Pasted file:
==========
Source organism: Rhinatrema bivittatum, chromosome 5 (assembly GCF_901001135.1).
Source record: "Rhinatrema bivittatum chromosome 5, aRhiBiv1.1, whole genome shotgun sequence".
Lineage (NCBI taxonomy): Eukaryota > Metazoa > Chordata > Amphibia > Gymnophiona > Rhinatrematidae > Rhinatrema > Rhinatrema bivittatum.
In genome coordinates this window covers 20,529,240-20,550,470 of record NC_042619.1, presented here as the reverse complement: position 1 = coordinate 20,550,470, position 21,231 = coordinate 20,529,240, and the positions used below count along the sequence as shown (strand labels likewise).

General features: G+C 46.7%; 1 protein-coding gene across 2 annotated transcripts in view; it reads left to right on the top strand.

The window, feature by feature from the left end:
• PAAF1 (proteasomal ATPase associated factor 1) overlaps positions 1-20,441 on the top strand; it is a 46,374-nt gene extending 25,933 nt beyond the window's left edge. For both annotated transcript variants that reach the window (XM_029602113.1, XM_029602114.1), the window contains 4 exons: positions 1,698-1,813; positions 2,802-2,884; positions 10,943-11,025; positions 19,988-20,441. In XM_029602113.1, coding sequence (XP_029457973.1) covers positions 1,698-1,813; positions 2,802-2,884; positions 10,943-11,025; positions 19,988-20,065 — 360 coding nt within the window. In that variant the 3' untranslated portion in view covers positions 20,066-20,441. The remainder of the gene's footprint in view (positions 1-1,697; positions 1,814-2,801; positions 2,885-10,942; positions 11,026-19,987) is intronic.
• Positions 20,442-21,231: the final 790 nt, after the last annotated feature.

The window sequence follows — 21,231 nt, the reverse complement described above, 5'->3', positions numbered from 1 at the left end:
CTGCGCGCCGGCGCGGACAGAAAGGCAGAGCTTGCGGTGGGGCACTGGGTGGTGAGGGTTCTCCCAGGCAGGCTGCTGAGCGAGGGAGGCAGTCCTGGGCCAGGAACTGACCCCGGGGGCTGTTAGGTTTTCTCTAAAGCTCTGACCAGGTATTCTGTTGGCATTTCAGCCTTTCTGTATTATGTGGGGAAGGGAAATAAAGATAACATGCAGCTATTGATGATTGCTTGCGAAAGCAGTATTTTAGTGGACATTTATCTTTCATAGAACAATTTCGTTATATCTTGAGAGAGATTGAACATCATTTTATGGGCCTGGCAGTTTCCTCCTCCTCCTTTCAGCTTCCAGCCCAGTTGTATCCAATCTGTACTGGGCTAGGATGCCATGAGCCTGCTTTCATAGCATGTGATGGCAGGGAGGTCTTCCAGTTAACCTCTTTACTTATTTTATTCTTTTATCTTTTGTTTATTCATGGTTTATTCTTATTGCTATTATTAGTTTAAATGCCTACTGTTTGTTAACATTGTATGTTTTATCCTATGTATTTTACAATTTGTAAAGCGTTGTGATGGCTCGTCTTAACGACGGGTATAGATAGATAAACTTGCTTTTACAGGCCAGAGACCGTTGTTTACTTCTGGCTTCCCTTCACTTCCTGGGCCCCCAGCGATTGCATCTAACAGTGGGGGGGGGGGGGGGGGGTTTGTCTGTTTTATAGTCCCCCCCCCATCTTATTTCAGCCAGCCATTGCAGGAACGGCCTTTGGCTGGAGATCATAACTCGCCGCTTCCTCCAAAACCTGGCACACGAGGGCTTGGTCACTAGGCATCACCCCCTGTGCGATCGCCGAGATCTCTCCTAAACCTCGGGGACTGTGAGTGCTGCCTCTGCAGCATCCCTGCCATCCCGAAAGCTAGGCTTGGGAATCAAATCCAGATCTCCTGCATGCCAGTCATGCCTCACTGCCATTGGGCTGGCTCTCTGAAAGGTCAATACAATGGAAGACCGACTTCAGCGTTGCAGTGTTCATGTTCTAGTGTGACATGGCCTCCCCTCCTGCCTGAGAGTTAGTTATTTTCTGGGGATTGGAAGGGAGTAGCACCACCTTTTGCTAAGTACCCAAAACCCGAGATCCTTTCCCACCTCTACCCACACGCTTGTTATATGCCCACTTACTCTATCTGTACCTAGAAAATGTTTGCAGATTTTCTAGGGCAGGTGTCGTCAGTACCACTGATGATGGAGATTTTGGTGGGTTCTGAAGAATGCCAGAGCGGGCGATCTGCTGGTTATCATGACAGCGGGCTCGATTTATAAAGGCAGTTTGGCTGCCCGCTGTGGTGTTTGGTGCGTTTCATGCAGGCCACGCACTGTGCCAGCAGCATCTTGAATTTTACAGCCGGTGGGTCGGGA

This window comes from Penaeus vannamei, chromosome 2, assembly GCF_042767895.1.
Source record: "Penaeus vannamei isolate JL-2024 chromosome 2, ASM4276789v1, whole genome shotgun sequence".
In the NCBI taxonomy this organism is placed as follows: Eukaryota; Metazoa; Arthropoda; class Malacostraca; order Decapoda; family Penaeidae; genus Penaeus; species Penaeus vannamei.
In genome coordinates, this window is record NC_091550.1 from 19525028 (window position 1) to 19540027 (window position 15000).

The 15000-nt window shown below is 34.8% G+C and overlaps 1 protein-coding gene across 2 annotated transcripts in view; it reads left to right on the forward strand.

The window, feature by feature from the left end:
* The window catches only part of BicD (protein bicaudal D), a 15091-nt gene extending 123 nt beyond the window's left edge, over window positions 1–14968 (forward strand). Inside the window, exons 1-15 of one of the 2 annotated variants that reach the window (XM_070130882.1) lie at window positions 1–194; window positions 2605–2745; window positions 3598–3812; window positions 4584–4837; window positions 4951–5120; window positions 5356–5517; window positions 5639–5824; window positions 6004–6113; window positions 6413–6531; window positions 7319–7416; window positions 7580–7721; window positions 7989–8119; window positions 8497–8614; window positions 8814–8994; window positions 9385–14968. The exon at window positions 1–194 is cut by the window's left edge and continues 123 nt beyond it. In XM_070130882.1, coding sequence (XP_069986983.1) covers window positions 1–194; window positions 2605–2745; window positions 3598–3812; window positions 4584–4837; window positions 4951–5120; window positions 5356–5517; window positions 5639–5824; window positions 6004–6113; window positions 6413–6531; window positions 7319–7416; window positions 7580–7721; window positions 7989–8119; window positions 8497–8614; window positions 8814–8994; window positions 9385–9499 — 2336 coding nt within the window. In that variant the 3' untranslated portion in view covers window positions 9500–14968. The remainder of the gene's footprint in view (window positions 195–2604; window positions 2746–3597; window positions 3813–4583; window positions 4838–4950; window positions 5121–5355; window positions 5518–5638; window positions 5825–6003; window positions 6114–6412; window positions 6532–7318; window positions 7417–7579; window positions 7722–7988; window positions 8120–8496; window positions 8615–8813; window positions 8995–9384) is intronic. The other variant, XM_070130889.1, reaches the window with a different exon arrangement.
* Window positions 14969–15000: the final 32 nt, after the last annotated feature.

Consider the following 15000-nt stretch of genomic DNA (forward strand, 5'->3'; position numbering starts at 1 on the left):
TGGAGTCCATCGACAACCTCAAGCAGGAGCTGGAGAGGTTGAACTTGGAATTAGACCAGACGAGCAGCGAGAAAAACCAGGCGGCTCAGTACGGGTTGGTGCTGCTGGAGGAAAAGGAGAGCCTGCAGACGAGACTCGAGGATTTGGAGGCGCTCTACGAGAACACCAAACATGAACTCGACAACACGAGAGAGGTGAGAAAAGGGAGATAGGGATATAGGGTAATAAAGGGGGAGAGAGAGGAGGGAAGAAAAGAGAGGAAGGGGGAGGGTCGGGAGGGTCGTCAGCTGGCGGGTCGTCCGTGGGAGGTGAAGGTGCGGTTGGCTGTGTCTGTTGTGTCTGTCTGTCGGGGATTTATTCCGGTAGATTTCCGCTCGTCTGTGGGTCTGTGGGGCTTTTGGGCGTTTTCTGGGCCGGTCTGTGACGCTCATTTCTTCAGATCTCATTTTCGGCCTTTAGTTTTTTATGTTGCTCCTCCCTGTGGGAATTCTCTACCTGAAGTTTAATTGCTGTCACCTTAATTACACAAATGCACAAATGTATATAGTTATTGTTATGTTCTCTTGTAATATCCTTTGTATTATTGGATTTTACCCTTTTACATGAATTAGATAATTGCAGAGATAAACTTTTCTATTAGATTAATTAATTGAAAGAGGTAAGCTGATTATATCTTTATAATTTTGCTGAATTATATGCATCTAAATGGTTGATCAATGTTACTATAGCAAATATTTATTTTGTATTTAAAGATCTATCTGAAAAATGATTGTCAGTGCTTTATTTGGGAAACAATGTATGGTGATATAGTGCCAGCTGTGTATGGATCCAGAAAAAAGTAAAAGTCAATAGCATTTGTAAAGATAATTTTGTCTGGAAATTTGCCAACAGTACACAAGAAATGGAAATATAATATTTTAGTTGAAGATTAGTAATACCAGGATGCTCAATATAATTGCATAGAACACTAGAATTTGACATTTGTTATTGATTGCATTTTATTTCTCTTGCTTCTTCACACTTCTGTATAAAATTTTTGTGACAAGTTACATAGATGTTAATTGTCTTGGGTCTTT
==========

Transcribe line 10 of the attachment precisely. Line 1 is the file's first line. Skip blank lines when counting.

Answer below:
CTGCGCGCCGGCGCGGACAGAAAGGCAGAGCTTGCGGTGGGGCACTGGGTGGTGAGGGTTCTCCCAGGCAGGCTGCTGAGCGAGGGAGGCAGTCCTGGGCCAGGAACTGACCCCGGGGGCTGTTAGGTTTTCTCTAAAGCTCTGACCAGGTATTCTGTTGGCATTTCAGCCTTTCTGTATTATGTGGGGAAGGGAAATAAAGATAACATGCAGCTATTGATGATTGCTTGCGAAAGCAGTATTTTAGTGGACATTTATCTTTCATAGAACAATTTCGTTATATCTTGAGAGAGATTGAACATCATTTTATGGGCCTGGCAGTTTCCTCCTCCTCCTTTCAGCTTCCAGCCCAGTTGTATCCAATCTGTACTGGGCTAGGATGCCATGAGCCTGCTTTCATAGCATGTGATGGCAGGGAGGTCTTCCAGTTAACCTCTTTACTTATTTTATTCTTTTATCTTTTGTTTATTCATGGTTTATTCTTATTGCTATTATTAGTTTAAATGCCTACTGTTTGTTAACATTGTATGTTTTATCCTATGTATTTTACAATTTGTAAAGCGTTGTGATGGCTCGTCTTAACGACGGGTATAGATAGATAAACTTGCTTTTACAGGCCAGAGACCGTTGTTTACTTCTGGCTTCCCTTCACTTCCTGGGCCCCCAGCGATTGCATCTAACAGTGGGGGGGGGGGGGGGGGGTTTGTCTGTTTTATAGTCCCCCCCCCATCTTATTTCAGCCAGCCATTGCAGGAACGGCCTTTGGCTGGAGATCATAACTCGCCGCTTCCTCCAAAACCTGGCACACGAGGGCTTGGTCACTAGGCATCACCCCCTGTGCGATCGCCGAGATCTCTCCTAAACCTCGGGGACTGTGAGTGCTGCCTCTGCAGCATCCCTGCCATCCCGAAAGCTAGGCTTGGGAATCAAATCCAGATCTCCTGCATGCCAGTCATGCCTCACTGCCATTGGGCTGGCTCTCTGAAAGGTCAATACAATGGAAGACCGACTTCAGCGTTGCAGTGTTCATGTTCTAGTGTGACATGGCCTCCCCTCCTGCCTGAGAGTTAGTTATTTTCTGGGGATTGGAAGGGAGTAGCACCACCTTTTGCTAAGTACCCAAAACCCGAGATCCTTTCCCACCTCTACCCACACGCTTGTTATATGCCCACTTACTCTATCTGTACCTAGAAAATGTTTGCAGATTTTCTAGGGCAGGTGTCGTCAGTACCACTGATGATGGAGATTTTGGTGGGTTCTGAAGAATGCCAGAGCGGGCGATCTGCTGGTTATCATGACAGCGGGCTCGATTTATAAAGGCAGTTTGGCTGCCCGCTGTGGTGTTTGGTGCGTTTCATGCAGGCCACGCACTGTGCCAGCAGCATCTTGAATTTTACAGCCGGTGGGTCGGGA